Absolutely unrealistic targets which means that quick wins and early results are not possible to show—This gets further exacerbated by the microfinance industry's underestimation of data quality and information technology issues which are dealt with below. Quick wins provide a great momentum and that has not been possible in the Indian scenario. This is what makes the credit bureau a real red herring! From December 2009, when MFIN (Microfinance Institutions Network) has been formed to date, I have seen a number of public statements on when the credit bureau is likely to be ready and used and I would like someone to get into the reasons for the shifting goalposts. I, for one, feel that this could be occurring because of lack of proper data at the grass-roots mainly due to the use of the agent-led decentralised model at this level.
Lack of reliable ground-level data—A number of issues affect data quality in microfinance and especially in India. There are both structural problems (agent-led modelsi , shared JLG, shared clients) and bad credit-granting practices (over-lending, multiple lending, successive greening, ghost lending and fraudsii , etc). Among the data issues observed are: lack of unique identifiers (several people in villages especially can have the same names and initials); lack of location identifiers (e.g., village/street names and building numbering, especially in rural areas are hugely duplicated); unavailability of key credit information (e.g., especially because of the highly prevalent agent-led model); and poor data quality of available information (e.g., errors in data entry, data conversion/manipulation, frauds as you have been reading, etc). Please recall that when the Andhra Pradesh government requested data from MFIs, errors were reported in the media to wrong data conversion.
A range of information technology issues—Different IT-related constraints prevent the smooth establishment of a credit bureau and much of these constraints arise due to the remote physical spread of Indian microfinance. Among the IT issues observed are: the lack of a standardised core MIS system at the MFI level; weak IT infrastructure within MFIs (branches not connected to headquarters, etc.); basic IT commodities are not available or not reliable (e.g., unstable power supply; slow or unreliable Internet connections); hardware and software provisioning issues (e.g., limited availability of hardware brands and models to ensure quick and efficient processing of very, very large volumes of small amounts of repetitive data that characterise microfinance); and lack of experienced service providers for infrastructure setup and maintenance.
Design of MIS at MFIs is not using accepted standardised best-practices—The problem is further compounded because MIS at the MFI level is not up to commonly-accepted standards. This means that consistency and integrity of data will continue to be a major issue in credit bureau implementationiii .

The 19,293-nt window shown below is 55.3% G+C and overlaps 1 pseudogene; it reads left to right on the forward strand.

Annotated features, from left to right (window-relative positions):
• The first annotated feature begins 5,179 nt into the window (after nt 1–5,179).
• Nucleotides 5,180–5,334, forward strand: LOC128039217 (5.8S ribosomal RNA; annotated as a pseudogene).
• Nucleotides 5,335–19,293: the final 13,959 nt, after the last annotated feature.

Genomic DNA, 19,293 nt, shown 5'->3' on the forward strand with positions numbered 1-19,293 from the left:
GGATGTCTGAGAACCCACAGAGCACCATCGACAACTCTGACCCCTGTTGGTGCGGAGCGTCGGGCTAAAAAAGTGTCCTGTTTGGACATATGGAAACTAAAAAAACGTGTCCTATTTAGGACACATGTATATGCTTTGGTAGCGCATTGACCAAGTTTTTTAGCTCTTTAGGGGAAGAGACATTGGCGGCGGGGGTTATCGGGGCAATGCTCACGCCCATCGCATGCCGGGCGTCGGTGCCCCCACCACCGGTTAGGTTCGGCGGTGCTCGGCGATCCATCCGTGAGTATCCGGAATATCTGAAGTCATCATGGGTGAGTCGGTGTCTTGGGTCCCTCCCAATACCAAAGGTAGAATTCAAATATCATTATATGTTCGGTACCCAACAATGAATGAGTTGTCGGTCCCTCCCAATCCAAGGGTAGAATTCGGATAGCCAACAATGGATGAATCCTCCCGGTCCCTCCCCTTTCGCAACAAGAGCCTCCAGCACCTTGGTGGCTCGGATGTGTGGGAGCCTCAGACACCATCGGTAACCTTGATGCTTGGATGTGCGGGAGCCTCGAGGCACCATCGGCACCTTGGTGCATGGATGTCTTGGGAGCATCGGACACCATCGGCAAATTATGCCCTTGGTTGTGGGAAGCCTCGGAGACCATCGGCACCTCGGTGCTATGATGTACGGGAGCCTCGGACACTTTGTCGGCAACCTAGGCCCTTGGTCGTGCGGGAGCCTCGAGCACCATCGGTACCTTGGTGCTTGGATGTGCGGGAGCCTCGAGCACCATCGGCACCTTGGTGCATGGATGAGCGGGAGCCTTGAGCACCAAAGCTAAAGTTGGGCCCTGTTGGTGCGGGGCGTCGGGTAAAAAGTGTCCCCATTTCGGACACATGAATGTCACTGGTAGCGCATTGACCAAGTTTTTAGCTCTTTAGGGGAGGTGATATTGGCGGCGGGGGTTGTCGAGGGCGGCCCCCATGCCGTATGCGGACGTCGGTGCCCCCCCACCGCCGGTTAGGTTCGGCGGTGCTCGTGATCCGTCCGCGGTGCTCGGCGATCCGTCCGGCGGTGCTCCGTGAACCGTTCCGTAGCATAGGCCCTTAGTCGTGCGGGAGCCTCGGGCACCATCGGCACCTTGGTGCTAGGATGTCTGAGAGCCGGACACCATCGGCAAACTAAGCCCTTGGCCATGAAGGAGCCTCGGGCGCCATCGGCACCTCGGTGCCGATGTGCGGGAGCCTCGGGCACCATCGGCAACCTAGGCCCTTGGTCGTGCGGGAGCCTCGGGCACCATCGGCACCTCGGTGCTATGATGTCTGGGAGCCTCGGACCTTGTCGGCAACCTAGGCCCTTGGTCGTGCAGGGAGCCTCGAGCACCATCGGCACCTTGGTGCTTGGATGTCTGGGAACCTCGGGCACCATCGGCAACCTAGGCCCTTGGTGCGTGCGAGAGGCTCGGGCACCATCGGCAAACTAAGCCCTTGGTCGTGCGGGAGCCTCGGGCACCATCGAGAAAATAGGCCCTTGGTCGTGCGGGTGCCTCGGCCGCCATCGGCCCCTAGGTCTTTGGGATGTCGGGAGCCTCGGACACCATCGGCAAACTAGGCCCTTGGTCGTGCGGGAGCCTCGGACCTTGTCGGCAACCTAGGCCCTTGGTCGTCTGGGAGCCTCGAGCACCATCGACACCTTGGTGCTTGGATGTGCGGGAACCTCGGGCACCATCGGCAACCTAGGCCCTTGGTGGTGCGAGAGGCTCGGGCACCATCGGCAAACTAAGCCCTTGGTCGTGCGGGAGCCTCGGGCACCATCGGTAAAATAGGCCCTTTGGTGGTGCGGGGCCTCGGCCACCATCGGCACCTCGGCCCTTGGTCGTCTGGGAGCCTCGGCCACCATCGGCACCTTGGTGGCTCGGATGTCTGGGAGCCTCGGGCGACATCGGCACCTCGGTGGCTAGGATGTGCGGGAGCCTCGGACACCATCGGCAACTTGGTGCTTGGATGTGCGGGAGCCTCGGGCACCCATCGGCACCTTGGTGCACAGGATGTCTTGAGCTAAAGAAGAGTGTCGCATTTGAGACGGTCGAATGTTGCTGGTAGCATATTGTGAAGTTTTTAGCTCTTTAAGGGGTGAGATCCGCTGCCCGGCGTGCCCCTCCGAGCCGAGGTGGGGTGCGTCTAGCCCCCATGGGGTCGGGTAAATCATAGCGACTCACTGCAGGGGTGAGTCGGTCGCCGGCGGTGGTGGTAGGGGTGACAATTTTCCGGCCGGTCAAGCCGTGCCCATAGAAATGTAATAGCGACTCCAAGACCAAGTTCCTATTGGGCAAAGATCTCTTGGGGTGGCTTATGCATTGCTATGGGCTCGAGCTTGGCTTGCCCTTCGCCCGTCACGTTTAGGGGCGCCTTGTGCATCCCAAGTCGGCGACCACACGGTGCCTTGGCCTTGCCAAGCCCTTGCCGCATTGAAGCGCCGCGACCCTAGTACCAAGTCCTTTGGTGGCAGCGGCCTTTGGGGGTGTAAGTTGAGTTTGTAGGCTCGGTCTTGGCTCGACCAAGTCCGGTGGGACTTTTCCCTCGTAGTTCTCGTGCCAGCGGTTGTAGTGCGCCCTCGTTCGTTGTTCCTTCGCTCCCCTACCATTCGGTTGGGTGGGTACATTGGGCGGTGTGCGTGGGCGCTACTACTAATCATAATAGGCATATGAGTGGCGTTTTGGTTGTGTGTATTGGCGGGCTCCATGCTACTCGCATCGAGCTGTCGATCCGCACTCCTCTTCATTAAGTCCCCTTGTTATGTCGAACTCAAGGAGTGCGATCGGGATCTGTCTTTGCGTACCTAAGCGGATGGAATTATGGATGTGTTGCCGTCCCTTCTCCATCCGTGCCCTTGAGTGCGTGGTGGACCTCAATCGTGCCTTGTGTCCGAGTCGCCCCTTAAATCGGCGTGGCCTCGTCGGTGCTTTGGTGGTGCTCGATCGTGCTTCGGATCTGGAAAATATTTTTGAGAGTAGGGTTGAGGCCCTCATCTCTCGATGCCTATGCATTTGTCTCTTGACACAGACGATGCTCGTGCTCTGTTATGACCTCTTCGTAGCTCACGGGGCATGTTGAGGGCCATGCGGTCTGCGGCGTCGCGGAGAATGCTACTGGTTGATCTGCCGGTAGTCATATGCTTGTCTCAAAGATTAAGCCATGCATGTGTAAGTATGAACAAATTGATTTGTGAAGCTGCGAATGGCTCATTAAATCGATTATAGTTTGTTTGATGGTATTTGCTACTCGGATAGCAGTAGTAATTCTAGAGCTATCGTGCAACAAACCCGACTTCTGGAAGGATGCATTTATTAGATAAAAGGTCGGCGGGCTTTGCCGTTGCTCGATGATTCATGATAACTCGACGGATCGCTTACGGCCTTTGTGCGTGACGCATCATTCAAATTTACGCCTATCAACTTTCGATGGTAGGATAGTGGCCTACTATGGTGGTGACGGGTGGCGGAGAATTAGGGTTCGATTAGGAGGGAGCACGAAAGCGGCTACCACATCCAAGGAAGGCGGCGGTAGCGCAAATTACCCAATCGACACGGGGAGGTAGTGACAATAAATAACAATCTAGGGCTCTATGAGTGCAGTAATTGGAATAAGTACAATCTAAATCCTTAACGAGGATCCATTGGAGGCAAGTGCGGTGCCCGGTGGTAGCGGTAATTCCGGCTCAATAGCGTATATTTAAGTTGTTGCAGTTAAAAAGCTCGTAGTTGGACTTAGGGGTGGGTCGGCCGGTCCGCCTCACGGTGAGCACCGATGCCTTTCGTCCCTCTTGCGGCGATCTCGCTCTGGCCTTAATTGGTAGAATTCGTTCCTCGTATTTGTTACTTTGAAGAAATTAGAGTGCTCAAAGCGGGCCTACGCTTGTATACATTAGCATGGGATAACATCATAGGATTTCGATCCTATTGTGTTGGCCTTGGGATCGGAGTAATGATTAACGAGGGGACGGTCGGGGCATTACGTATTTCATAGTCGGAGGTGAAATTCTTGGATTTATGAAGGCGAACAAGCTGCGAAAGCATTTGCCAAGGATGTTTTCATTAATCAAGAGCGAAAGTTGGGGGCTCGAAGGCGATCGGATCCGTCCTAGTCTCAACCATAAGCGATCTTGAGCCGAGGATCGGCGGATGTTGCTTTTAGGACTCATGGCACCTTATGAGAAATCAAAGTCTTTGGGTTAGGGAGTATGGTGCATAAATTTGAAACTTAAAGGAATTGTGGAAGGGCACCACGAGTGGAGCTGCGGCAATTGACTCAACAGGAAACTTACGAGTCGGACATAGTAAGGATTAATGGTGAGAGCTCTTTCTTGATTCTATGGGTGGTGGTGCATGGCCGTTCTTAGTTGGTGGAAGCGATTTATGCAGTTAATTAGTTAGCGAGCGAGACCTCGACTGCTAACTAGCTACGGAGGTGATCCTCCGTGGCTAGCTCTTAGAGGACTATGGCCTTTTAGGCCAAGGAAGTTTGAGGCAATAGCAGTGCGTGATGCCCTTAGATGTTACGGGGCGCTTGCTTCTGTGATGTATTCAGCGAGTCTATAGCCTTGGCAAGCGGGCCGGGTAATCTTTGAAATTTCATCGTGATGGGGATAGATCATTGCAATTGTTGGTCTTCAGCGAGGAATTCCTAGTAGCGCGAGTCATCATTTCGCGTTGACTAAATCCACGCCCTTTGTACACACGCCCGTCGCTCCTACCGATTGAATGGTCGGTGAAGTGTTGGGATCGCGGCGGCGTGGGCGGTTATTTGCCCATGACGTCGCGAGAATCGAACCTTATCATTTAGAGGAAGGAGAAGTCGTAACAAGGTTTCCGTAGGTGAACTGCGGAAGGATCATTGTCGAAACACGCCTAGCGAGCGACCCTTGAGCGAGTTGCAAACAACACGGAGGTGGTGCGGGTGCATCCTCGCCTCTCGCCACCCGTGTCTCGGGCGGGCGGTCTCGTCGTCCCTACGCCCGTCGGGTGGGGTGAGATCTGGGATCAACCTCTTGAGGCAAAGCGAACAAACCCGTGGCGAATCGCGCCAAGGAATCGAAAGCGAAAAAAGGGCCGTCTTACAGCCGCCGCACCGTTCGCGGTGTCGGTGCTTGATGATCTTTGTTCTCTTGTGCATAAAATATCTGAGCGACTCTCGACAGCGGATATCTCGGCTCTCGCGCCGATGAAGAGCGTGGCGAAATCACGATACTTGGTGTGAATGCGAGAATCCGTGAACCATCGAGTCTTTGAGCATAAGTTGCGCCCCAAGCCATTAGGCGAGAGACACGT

The lack of focus on execution to overcome lack of implementation capabilities—I also see no serious effort whatsoever by the microfinance industry to overcome the implementation bottlenecks. All I get to hear is, "the job is very difficult as this is a low-income financial services industry and therefore what the industry has achieved so far is commendable". Sorry, but that is not a fair argument as we are talking of commercial microfinance that seeks to become a part of the larger financial sector. Surely, under such circumstances, no handicap is permissible because the microfinance industry has always wanted to mainstream itself as an extended arm of banking and hence, there can be no compromise whatsoever with regard to quality of the MIS and related standards (accounting, internal control, etc.,) that influence the quality of data going into the MIS.
All of the above issues do indeed make setting up a credit bureau in an emerging market like India an extremely challenging task—if serious efforts are made, it could take at least 3-4 years (or maybe even 5 years) from initial discussions to regular use of the credit bureau (that produces transparent, reliable and valid credit information reports and not just some reports). So, folks, it is time to tune down our expectations and I hope that the powers that be, who argue that a credit bureau will solve all problems in Indian microfinance, do look into the above and other issues of practical relevance. I would also like various stakeholders—DFIs (Development Financial Institutions) like SIDBI (Small Industries Development Bank of India), commercial banks, international agencies like CGAP (Consultative Group to Assist the Poor) and donors supporting the credit bureau initiative—to come out and vouchsafe the integrity and quality of the data being supplied to the credit bureau by MFIs. This must be done in terms of data integrity, internal consistency and physical compatibility with client existence and records and these stakeholders (especially SIDBI and commercial banks) must make themselves accountable and responsible for the quality and integrity of such data. Unless all of the above are done, the credit bureau will just remain another idea like the multiple codes of conduct, supposedly operational on paper in the Indian microfinance industry for a long time now! I hope that the proposed Microfinance Bill drafters, key regulators and the RBI take these aspects into account while formulating a strategy for implementing a microfinance credit bureau.